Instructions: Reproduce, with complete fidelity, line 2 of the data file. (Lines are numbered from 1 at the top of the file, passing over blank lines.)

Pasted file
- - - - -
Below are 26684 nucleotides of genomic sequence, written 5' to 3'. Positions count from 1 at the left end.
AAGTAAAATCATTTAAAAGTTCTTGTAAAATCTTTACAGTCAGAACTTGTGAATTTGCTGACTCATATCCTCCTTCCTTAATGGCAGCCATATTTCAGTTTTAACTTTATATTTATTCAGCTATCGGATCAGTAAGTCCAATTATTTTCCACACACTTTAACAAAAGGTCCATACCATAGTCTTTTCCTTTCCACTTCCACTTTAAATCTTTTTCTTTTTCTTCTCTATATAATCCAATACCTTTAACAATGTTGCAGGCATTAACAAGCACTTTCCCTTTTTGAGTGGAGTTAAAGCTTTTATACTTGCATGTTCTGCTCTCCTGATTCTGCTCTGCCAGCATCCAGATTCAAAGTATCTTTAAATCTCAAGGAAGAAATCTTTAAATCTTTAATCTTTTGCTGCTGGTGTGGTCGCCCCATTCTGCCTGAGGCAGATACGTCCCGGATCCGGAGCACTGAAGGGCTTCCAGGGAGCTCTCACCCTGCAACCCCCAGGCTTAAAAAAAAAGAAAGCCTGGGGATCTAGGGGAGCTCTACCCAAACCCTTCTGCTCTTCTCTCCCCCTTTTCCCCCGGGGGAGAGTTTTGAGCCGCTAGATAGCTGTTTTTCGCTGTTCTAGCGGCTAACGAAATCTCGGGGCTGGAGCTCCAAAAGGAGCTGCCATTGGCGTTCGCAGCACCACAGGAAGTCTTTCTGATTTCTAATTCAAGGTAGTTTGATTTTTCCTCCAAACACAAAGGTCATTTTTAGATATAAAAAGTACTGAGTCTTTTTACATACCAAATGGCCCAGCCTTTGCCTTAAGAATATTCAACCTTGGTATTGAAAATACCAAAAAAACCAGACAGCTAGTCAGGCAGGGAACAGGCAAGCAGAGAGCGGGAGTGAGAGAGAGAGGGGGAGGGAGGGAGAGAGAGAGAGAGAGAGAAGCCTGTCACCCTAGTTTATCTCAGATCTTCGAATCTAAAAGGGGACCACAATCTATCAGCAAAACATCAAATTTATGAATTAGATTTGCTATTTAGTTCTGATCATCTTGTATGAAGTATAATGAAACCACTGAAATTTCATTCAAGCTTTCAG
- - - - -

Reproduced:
AAGTAAAATCATTTAAAAGTTCTTGTAAAATCTTTACAGTCAGAACTTGTGAATTTGCTGACTCATATCCTCCTTCCTTAATGGCAGCCATATTTCAGTTTTAACTTTATATTTATTCAGCTATCGGATCAGTAAGTCCAATTATTTTCCACACACTTTAACAAAAGGTCCATACCATAGTCTTTTCCTTTCCACTTCCACTTTAAATCTTTTTCTTTTTCTTCTCTATATAATCCAATACCTTTAACAATGTTGCAGGCATTAACAAGCACTTTCCCTTTTTGAGTGGAGTTAAAGCTTTTATACTTGCATGTTCTGCTCTCCTGATTCTGCTCTGCCAGCATCCAGATTCAAAGTATCTTTAAATCTCAAGGAAGAAATCTTTAAATCTTTAATCTTTTGCTGCTGGTGTGGTCGCCCCATTCTGCCTGAGGCAGATACGTCCCGGATCCGGAGCACTGAAGGGCTTCCAGGGAGCTCTCACCCTGCAACCCCCAGGCTTAAAAAAAAAGAAAGCCTGGGGATCTAGGGGAGCTCTACCCAAACCCTTCTGCTCTTCTCTCCCCCTTTTCCCCCGGGGGAGAGTTTTGAGCCGCTAGATAGCTGTTTTTCGCTGTTCTAGCGGCTAACGAAATCTCGGGGCTGGAGCTCCAAAAGGAGCTGCCATTGGCGTTCGCAGCACCACAGGAAGTCTTTCTGATTTCTAATTCAAGGTAGTTTGATTTTTCCTCCAAACACAAAGGTCATTTTTAGATATAAAAAGTACTGAGTCTTTTTACATACCAAATGGCCCAGCCTTTGCCTTAAGAATATTCAACCTTGGTATTGAAAATACCAAAAAAACCAGACAGCTAGTCAGGCAGGGAACAGGCAAGCAGAGAGCGGGAGTGAGAGAGAGAGGGGGAGGGAGGGAGAGAGAGAGAGAGAGAGAAGCCTGTCACCCTAGTTTATCTCAGATCTTCGAATCTAAAAGGGGACCACAATCTATCAGCAAAACATCAAATTTATGAATTAGATTTGCTATTTAGTTCTGATCATCTTGTATGAAGTATAATGAAACCACTGAAATTTCATTCAAGCTTTCAG